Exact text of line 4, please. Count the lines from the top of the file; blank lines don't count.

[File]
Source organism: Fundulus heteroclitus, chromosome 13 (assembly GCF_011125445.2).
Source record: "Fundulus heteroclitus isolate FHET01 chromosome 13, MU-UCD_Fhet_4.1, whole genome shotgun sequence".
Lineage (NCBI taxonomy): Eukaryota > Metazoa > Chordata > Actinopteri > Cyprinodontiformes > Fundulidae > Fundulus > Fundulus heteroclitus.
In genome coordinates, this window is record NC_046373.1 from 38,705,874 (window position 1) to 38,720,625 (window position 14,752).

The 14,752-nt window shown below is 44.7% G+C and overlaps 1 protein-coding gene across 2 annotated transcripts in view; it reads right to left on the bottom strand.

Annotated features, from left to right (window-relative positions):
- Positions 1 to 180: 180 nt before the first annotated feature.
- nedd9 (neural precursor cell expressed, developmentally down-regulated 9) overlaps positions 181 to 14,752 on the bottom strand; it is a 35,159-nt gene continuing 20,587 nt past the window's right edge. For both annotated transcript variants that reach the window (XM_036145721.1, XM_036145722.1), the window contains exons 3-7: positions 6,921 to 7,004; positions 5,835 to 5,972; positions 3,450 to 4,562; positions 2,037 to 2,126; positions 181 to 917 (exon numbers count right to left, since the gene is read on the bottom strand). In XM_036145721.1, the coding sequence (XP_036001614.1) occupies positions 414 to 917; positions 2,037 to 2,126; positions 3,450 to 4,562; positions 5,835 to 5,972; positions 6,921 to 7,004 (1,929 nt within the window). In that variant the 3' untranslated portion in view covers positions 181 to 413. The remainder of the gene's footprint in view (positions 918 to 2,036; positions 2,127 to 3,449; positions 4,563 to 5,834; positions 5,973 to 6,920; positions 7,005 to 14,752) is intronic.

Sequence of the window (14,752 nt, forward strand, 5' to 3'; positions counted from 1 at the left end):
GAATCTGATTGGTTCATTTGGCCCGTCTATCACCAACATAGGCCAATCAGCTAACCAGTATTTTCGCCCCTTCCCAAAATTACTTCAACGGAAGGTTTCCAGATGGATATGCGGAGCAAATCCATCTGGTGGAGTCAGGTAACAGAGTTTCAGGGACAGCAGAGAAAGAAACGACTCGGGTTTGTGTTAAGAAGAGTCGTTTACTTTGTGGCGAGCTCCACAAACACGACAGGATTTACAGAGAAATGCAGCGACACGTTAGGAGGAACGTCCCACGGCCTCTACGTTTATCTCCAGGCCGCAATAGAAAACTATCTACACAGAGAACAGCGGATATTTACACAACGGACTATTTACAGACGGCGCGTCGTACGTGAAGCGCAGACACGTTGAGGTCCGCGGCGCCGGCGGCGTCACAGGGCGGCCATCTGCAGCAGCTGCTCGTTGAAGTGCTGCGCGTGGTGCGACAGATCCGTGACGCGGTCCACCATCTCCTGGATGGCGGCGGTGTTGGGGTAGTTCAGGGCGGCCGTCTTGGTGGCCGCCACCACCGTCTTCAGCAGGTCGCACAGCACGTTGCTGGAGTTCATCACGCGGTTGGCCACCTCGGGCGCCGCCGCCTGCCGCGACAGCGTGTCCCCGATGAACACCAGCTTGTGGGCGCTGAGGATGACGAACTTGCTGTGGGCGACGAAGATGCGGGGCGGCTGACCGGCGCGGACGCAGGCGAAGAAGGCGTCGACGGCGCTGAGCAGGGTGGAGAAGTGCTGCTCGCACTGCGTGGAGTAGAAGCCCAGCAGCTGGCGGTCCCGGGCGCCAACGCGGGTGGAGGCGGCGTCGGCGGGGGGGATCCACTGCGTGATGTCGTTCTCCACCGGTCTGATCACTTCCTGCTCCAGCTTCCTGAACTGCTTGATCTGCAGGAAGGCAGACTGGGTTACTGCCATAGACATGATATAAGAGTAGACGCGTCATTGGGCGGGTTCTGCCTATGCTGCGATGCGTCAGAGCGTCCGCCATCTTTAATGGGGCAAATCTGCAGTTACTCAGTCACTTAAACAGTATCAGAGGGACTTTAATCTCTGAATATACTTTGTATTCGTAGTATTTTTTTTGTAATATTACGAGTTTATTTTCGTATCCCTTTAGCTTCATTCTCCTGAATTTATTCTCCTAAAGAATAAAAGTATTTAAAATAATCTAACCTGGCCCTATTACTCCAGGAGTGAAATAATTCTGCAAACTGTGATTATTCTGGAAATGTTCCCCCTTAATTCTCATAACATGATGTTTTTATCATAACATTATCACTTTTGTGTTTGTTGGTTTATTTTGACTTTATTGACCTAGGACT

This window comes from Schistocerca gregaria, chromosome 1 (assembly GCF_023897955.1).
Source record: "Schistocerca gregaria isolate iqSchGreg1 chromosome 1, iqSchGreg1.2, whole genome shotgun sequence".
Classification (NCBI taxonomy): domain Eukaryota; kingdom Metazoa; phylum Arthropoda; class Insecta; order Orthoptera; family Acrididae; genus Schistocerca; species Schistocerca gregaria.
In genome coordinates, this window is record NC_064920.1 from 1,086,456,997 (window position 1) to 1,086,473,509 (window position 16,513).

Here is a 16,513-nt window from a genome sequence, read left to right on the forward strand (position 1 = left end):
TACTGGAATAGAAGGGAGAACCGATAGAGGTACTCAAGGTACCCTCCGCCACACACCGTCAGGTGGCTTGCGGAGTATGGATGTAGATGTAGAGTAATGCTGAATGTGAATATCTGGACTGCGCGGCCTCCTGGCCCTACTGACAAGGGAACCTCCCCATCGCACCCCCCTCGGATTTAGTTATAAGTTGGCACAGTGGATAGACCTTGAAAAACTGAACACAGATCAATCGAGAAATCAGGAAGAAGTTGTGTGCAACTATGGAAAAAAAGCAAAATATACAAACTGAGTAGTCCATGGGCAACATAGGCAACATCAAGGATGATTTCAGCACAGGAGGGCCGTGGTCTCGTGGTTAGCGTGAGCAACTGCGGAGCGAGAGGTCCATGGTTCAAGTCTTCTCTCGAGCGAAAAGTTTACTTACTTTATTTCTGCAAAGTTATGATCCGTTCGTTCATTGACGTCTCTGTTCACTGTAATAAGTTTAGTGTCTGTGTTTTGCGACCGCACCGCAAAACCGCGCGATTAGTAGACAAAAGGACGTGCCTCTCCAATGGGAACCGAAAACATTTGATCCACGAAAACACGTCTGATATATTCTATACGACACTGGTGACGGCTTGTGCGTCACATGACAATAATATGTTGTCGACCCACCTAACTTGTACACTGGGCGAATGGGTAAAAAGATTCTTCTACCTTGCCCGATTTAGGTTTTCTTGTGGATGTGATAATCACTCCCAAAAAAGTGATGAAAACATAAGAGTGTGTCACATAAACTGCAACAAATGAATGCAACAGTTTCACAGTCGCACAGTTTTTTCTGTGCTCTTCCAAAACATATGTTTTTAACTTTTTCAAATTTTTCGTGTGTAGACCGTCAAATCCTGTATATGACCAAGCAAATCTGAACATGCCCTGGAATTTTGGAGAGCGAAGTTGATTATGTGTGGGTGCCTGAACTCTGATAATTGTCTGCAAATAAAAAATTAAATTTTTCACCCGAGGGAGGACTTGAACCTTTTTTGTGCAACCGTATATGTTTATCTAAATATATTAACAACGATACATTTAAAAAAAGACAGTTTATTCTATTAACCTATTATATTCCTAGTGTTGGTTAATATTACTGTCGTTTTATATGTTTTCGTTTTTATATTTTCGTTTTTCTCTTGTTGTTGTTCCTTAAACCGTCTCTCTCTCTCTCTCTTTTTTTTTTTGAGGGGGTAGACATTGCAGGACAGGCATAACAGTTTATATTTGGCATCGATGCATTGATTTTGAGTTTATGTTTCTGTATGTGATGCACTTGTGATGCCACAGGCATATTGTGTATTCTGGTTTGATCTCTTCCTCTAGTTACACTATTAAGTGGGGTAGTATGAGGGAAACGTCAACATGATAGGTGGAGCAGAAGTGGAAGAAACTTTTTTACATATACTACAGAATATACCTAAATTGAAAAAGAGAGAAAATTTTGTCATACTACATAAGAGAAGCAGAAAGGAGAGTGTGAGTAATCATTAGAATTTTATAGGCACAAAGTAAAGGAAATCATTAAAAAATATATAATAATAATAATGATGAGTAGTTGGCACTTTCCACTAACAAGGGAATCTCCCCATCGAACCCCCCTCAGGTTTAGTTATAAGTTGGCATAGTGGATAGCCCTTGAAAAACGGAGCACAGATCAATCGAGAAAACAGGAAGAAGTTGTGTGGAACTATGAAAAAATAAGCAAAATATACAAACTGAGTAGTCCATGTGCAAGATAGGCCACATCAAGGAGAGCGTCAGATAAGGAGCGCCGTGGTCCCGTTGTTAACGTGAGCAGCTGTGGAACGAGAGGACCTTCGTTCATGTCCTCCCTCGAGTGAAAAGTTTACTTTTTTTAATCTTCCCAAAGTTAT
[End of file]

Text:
In genome coordinates, this window is record NC_046373.1 from 38,705,874 (window position 1) to 38,720,625 (window position 14,752).